Tony LaRussa, Bobby Cox and Joe Torre’s inductions will mark an elite class of managers entering the Hall of Fame in 2014.
Major League Baseball said Wednesday it intends to eliminate home plate collisions by 2015 at the latest. Not everyone is pleased.
The Hall of Fame is the proper, final stop of a long road that started in Brooklyn and, 50 years later, ended up in the Bronx.
Funny how the twists and turns take you. Torre turned down a trade from the Mets to the Yankees in 1976 because he thought he’d have a chance to manage the Amazin’s.
“I got choked up real quick,” Torre, who won four World Series titles managing the Yankees, said on WFAN radio Monday. “It’s something I’m sort of in a daze right now about.”
Rob Manfred, MLB’s chief operating officer, said present and former umpires likely would make the decisions on contested calls after reviewing video in New York.
Lou Brock’s shoulder-to-shoulder collision with Bill Freehan during the 1968 World Series and Pete Rose’s bruising hit on Ray Fosse in the 1970 All-Star game could become relics of baseball history, like the dead-ball era.
Retired managers Joe Torre, Tony La Russa and Bobby Cox will join holdovers George Steinbrenner and Marvin Miller on the Hall of Fame expansion era committee ballot next month.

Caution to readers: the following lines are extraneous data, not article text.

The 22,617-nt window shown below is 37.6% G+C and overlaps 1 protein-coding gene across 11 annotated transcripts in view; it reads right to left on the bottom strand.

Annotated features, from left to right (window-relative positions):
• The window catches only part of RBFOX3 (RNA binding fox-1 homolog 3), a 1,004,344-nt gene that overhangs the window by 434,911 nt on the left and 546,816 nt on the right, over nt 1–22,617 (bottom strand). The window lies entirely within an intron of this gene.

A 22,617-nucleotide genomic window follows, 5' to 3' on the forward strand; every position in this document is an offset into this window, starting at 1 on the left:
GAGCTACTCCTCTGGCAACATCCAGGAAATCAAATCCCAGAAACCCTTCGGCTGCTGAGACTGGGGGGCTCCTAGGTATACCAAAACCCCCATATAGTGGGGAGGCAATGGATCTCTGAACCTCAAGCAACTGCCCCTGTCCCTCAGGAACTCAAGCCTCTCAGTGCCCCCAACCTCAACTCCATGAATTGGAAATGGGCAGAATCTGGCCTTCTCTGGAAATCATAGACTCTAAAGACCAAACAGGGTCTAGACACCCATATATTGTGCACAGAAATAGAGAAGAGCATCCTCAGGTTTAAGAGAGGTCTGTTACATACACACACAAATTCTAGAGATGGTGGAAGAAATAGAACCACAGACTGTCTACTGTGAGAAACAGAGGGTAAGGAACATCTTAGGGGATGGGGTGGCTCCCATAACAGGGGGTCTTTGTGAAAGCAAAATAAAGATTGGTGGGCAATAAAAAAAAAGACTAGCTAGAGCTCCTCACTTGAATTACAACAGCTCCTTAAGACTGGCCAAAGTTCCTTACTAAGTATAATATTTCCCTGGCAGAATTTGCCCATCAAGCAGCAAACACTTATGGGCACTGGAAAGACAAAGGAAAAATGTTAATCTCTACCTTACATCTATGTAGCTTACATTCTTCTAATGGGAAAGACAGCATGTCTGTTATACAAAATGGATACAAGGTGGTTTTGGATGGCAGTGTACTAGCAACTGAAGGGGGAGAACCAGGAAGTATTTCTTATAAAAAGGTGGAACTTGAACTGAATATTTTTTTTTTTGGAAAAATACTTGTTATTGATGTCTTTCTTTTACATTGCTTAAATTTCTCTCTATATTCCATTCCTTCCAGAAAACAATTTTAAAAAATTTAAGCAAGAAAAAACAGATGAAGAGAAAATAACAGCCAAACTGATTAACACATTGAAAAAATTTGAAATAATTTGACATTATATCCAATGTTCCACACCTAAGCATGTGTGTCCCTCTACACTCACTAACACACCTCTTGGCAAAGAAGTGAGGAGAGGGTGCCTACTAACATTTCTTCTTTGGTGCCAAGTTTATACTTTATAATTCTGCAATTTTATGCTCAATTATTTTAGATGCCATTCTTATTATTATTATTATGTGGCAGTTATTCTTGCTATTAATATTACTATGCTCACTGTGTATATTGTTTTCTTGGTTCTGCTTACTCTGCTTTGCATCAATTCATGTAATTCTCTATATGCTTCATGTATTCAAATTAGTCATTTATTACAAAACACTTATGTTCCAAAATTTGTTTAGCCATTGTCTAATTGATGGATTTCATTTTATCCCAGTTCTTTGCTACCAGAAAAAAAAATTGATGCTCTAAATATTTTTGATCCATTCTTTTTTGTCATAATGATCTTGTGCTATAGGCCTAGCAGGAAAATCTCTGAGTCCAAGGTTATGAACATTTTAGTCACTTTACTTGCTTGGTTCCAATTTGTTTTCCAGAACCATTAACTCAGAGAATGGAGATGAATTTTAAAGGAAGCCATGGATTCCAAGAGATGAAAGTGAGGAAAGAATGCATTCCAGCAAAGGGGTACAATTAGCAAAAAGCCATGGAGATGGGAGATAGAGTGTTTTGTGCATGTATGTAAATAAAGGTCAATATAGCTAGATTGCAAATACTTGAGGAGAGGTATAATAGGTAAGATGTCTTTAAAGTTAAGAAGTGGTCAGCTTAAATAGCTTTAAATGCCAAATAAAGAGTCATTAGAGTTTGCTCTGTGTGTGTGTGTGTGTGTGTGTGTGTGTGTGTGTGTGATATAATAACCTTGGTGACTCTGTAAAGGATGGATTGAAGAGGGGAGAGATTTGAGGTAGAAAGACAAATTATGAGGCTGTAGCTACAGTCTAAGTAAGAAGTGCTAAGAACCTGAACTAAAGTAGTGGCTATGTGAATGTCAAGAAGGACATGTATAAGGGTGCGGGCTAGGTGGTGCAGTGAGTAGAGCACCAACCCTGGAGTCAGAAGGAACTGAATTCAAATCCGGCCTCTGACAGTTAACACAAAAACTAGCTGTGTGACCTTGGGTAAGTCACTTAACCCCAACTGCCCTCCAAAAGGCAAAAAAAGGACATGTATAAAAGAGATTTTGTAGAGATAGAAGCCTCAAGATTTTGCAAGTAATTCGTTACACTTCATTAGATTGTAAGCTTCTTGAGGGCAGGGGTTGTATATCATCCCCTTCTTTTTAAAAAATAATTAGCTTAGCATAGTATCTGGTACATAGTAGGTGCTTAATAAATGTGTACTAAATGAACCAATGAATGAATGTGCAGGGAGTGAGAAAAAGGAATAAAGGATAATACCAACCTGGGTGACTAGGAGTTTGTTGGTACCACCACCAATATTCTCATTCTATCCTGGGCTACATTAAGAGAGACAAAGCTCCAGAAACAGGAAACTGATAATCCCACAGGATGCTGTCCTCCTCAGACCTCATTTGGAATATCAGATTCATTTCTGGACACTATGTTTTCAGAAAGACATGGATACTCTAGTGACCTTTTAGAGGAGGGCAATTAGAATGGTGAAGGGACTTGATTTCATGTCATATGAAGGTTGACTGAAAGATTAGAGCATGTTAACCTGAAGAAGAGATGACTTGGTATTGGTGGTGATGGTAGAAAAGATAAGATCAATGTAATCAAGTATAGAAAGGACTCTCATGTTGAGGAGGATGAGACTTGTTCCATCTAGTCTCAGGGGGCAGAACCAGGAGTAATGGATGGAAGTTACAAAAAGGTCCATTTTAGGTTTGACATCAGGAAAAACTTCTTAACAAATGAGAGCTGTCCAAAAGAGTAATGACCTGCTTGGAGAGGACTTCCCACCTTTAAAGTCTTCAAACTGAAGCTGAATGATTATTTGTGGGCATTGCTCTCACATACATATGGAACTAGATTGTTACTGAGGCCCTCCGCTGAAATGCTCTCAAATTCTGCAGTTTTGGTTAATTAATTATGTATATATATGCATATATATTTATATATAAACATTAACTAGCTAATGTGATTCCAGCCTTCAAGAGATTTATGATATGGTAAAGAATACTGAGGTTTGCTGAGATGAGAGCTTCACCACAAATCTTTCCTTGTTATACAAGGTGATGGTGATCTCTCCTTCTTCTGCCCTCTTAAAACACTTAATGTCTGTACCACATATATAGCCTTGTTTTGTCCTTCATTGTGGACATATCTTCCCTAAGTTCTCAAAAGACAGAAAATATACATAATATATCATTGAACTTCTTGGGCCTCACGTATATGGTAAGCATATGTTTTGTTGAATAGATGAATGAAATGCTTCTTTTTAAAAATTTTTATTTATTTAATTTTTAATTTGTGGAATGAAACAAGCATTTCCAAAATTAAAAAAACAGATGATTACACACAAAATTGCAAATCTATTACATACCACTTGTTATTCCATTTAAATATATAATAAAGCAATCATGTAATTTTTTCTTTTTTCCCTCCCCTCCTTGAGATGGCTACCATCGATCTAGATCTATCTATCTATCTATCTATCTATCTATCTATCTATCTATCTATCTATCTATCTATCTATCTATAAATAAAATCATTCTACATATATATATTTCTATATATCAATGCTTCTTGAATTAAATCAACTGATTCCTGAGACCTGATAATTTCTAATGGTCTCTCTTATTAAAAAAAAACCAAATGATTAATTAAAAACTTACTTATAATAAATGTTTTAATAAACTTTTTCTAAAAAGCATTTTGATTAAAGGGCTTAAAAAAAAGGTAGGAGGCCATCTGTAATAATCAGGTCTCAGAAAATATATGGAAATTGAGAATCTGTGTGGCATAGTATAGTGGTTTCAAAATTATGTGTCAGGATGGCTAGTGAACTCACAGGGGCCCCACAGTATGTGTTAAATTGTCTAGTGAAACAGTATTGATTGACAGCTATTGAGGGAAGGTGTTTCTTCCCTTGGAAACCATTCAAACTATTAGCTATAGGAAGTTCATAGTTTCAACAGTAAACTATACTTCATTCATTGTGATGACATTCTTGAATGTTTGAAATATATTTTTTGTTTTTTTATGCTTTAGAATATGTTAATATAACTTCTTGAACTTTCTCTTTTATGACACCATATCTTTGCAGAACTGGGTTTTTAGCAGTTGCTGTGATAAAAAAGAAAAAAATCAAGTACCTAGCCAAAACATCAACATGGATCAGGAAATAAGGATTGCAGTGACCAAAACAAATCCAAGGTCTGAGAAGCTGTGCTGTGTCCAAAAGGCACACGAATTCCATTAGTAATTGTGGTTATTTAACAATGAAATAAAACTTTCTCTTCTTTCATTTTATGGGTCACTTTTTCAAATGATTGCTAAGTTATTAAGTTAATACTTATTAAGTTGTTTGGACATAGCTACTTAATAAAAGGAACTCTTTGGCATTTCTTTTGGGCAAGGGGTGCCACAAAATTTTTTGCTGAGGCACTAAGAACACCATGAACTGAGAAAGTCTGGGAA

After a complete review of MLB Rule 7 and the obstruction definition under Rule 2, some interesting things have come to light. Also, further review of the play also adds an interesting dimension.
During an interview Thursday on WFAN radio, Torre said replay — currently in place for home runs — won’t be available for every call under the to-be-determined new rules.
Check out the managers in this year’s Fall Classic. It shows you that the day-to-day grumbling about managers isn’t that big a deal in the end.
Former Yankees manager Joe Torre doesn’t see himself becoming the next commissioner of Major League Baseball. But he’d think about it.
“I want to keep that memory of mine,” Rivera told the crowd of 40,542, second largest of the season at Minute Maid Park behind Opening Day. “For that, I apologize. You guys deserved more, but I’m being a little selfish.”
Yankees manager Joe Girardi says he will consult his family and decide his managerial future quickly.
The Beatles never got back together. And nobody else ever really took their place, did they? The Yankees will be the Yankees again one day. But they won’t ever be the same as the group you saw assembled one last time on Sunday.